The Emptiness Within
May 19, 2016
The supermarket at 1015 Yuyuan Road in Shanghai is said to look like any ordinary Chinese convenience store, its shelves stocked with colorful bottles and boxes of foodstuffs and other items from all over the world.
There's the usual convex mirror in the corner to watch for shoplifters. There's a cash register and a cashier, and lots and lots of customers. The prices they pay are exactly what people in Shanghai would expect to pay.
The only thing at all unusual is that the packages are all empty. Every last one of them. Artist Xu Zhen and his conceptual-art corporation, MadeIn Company, bought all the thousands and thousands of items found in a convenience store, patiently pricked or otherwise opened each one to remove the contents, and then carefully resealed them.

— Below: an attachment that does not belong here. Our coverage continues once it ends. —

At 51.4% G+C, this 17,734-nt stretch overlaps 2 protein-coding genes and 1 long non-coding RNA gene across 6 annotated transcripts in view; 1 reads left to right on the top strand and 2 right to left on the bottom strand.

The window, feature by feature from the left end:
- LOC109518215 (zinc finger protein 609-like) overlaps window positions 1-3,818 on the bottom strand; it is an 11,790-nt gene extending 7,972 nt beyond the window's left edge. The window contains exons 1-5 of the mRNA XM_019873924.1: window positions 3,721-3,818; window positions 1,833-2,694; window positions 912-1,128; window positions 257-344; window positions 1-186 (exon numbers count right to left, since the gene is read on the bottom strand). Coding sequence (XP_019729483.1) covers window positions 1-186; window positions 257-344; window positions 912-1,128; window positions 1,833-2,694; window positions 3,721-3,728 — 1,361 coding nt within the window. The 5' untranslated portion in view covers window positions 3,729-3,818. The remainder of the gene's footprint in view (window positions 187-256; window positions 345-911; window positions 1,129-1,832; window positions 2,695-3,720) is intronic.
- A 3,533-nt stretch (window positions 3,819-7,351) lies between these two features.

"Store" visitors, perhaps surprised at first by the lightness of a secretly emptied soft drink can or candy bar wrapper, nonetheless walk up and down the aisles, studying and touching the merchandise. They make their selections. As often as not, they decide to buy something, even though it's only a package of nothing.
They pay full price. Maybe they feel that they're actually buying art, and for art, the price looks good.